How Much Does It Cost To Run Christmas Lights? – Forbes

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Published: Nov 29, 2022, 1:19pm
Homes around the country are starting to light up as households decorate for the festive season, adding to already-high energy bills. 
But how much does it cost to run Christmas lights? Will the energy crisis mean some people won’t bother this year?
At 34p per kilowatt hour (kWh) – the current electricity price cap under the government’s Energy Price Guarantee, a display of 200 40-watt incandescent lights would cost a maximum of 16p to run for six hours. Do that every day for a month and your Christmas lights bill would cost just shy of £5.
Throw in a 12W inflatable Father Christmas for your lawn and another 200 lights for the outside of your home and your bill could go up to around £10-£11 for the month.
Use energy-efficient LED lights instead and you’ll spend less: 200 LEDs cost around 0.2p per hour to run. Have them on for six hours per day and that’s just 36p for the month.
While improved safety standards have led to a reduction in the number of fires started by Christmas lights, accidents can still happen. 
Modern, low-voltage LED lights are much safer than older, 240v fairy lights. LED lights remain cool to the touch when in use, but their plugs (called transformers) can heat up. It’s best to make sure transformers aren’t covered by anything that could stop them releasing heat and cooling down.
A good home insurance policy should protect you against fire and smoke damage to your property and possessions caused by Christmas lights, provided you’ve not been negligent when hanging them.
Common sense precautions like not overloading extension cords with transformers, not leaving household lights on while you’re out, replacing sets of lights with frayed wires and keeping wires away from candles or heaters are the best way to stay safe and protected by your home insurance.
Also, if you’re running cords out of a window for your garden display, make sure you’re not making it easy for someone to get into your property, or even just reach through and take something.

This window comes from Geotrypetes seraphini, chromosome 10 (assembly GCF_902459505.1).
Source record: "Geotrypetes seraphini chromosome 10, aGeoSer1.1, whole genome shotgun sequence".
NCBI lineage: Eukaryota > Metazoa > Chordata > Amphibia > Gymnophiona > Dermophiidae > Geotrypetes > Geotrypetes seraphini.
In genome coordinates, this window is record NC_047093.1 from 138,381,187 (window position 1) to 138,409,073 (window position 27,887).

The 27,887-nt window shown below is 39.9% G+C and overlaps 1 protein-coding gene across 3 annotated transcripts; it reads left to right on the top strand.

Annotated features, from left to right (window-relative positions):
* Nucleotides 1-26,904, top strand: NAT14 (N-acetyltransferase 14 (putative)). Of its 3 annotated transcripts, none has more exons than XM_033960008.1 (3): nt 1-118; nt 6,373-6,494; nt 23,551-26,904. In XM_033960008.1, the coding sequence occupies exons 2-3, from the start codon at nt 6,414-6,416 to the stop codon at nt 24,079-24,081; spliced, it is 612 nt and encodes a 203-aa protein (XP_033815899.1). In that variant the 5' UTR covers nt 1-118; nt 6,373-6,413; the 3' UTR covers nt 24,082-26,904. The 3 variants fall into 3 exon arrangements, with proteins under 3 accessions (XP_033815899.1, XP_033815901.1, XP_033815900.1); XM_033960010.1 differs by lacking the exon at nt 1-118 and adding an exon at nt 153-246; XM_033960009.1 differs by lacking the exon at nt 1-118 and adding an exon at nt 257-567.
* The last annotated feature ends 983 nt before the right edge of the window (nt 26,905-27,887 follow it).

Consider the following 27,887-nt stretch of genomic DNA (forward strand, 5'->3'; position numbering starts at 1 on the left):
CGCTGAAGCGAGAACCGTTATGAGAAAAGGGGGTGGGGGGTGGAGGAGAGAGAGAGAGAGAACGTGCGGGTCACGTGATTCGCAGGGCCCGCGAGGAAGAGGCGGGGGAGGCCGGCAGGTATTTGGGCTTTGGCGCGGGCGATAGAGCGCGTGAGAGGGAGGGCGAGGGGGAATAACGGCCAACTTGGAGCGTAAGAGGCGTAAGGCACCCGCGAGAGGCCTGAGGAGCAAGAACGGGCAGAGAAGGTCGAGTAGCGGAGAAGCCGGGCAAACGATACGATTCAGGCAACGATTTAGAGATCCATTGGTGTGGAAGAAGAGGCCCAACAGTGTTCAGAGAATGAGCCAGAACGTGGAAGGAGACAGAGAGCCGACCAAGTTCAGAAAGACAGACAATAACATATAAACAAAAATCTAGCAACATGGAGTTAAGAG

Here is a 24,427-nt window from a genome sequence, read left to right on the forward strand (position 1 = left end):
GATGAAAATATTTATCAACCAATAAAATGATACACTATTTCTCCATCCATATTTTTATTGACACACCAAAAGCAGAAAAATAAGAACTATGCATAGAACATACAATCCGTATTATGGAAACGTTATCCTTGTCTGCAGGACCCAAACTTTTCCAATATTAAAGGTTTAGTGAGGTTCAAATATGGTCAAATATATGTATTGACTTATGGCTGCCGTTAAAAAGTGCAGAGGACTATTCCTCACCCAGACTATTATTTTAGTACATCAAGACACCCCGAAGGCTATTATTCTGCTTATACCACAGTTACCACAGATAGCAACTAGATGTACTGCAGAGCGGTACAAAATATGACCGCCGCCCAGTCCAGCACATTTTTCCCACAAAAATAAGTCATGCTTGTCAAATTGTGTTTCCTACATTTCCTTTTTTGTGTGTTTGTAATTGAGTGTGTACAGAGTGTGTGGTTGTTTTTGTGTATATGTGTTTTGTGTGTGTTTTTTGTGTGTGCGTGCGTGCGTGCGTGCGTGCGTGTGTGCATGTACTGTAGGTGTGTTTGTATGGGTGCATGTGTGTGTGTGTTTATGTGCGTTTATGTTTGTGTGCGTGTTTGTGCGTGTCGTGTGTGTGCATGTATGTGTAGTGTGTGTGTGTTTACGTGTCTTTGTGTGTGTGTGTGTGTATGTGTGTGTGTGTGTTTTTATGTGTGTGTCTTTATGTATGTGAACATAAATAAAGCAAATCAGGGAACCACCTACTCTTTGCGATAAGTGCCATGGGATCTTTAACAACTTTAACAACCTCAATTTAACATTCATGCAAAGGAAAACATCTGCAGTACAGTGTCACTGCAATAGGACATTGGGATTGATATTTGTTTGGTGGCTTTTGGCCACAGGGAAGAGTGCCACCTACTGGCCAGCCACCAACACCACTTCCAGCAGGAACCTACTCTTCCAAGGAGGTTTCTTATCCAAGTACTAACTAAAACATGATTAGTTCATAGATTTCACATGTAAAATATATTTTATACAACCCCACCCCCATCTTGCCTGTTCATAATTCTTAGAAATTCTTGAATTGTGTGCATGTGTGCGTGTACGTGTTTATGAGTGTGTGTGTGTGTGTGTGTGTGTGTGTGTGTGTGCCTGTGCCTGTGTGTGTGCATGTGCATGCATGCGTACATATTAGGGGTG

Many home insurance contents policies also boost the amount of cover you have during religious festivals to take account of gifts and presents that might tempt thieves.
This might mean an increase to the ‘contents sum insured’ by 10% in December and January.
Even so, it’s probably worthwhile keeping presents out of view of your street-facing windows so they’re not on display.
If you’re buying someone a particularly expensive item, remember that contents policies have a ‘single item limit’ – this is the most the policy will pay out on any given possession unless you actually tell the insurance company about it. It’s usually set somewhere around £1,200 to £2,000.
It would therefore be worth telling your insurer if you’re going to have such an item on your property before you give it to the lucky recipient.
Remember also that many contents policies also cover the cost of replacing food that is spoiled because your freezer breaks down.
Staff writer Mark Hooson has been a journalist within the personal finance, consumer affairs and fraud sectors for more than 10 years. He is also Forbes Advisor UK’s resident tech expert. Mark says he thrives on making ‘complicated and dry topics easier to digest’.

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